The stock market took a breather from its recent upward sprint yesterday, as a round of afternoon profit taking reversed morning gains. All the major indices finished lower, but divergence among the main stock market indexes was quite evident. The Dow Jones Industrial Average slipped just 0.1% and the S&P 500 lost only 0.4%. However, relative weakness in the tech arena weighed on the Nasdaq Composite, which fell 1.9%. The small-cap Russell 2000 similarly declined 1.7%, while the S&P Midcap 400 receded 1.4%. All the major indices closed at their intraday lows.
Under the surface, the worst thing about yesterday’s session was the higher volume that accompanied the pullback. Total volume in the NYSE swelled 17%. Turnover in the Nasdaq rose 3% above the previous day’s level. The higher volume losses caused both the S&P 500 and Nasdaq Composite to register a bearish “distribution day,” the first instance of institutional selling since the current rally began. Although an occasional “distribution day” is normal in uptrending markets, a round of higher volume losses so soon after the start of a developing rally is negative. Just one more “distribution day” this week could kill the broad market’s fledgling short-term uptrend, but stocks could just as easily shake off yesterday’s bearish impact of institutional selling if the major indices see another round of higher volume gains instead. We’ll be closely monitoring the volume patterns of the market over the next several days, as volume is one of the few technical indicators that never lies. Furthermore, volume patterns tend to predict price, making volume analysis a leading, not lagging, indicator.
For the past week, U.S. Oil Fund (USO) has been consolidating just below pivotal resistance of its 50-day moving average, holding above support of its 20-day exponential moving average. On March 9 and 10, USO probed above its 50-day MA on an intraday basis, but failed to close above it. But yesterday, USO closed just forty cents below its 50-day MA, positioning it to breakout above its 50-day MA for the first time since July of 2008. Shown on the chart below, we like USO for buy entry above the $29 area:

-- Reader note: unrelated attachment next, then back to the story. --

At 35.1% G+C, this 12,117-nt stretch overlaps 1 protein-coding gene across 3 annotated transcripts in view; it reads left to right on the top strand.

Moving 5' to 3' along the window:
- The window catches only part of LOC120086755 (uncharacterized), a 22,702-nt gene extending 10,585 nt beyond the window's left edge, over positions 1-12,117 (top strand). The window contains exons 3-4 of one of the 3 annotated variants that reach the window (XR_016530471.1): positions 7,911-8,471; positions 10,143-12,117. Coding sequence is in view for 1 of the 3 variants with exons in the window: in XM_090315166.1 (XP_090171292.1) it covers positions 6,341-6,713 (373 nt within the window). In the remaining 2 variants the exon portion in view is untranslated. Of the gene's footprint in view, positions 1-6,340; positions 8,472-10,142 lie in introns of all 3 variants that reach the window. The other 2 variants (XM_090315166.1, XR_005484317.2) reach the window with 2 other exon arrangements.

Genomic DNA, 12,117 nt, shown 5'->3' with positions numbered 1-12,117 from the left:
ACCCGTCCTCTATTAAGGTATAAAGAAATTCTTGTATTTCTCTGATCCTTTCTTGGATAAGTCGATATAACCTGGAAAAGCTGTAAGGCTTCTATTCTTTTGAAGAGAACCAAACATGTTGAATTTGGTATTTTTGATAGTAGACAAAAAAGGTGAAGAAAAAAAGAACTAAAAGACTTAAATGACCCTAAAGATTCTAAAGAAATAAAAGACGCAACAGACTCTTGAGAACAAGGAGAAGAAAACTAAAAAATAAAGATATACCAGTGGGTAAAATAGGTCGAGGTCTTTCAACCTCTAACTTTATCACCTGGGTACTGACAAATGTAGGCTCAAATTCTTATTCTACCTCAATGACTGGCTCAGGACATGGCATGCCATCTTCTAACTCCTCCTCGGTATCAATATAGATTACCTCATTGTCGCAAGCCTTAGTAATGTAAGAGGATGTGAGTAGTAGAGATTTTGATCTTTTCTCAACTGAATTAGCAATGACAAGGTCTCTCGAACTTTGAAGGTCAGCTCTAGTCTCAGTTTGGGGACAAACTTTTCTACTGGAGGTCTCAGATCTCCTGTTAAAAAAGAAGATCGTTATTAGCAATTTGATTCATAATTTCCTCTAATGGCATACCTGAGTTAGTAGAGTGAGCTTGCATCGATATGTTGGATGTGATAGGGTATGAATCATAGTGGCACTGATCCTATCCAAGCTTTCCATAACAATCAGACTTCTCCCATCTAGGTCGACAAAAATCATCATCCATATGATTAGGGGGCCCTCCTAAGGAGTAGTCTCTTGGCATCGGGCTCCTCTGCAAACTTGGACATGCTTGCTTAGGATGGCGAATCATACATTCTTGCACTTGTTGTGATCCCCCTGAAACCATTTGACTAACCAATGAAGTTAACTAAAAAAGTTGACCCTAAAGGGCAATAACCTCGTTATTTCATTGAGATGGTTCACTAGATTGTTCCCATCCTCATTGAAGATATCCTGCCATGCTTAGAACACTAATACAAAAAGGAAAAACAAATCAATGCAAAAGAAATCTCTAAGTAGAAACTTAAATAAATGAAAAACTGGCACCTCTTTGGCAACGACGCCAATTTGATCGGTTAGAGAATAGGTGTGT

Another commodity ETF that may be in play this week is DB Commodity Index Tracking Fund (DBC). After forming a base at its lows over the past month, DBC rallied to close just above the high of that month-long consolidation yesterday. If it gains another thirty cents in today’s session, DBC will have also moved above its 50-day MA. This would break the intermediate-term downtrend line, shown on the daily chart below:
A scan of several hundred ETFs last night revealed very few bullish chart patterns. Likewise, quality short setups were not that plentiful either. Specifically, the issue is that last week’s rally caused a majority of stocks and ETFs to move into “no man’s land,” trapped between resistance of their intermediate-term downtrend lines above, and support of their short-term hourly uptrend lines below. Since longer-term trend lines hold more weight than shorter-term trend lines, and the intermediate-term downtrends have not yet reversed, aggressively buying at current levels would carry a negative reward-risk ratio. Conversely, since short-term sentiment has definitely changed over the past week, we’re not yet thrilled with the idea of new short positions into the current upward momentum. The daily chart of the S&P 500 below illustrates the present “no man’s land” position of the index: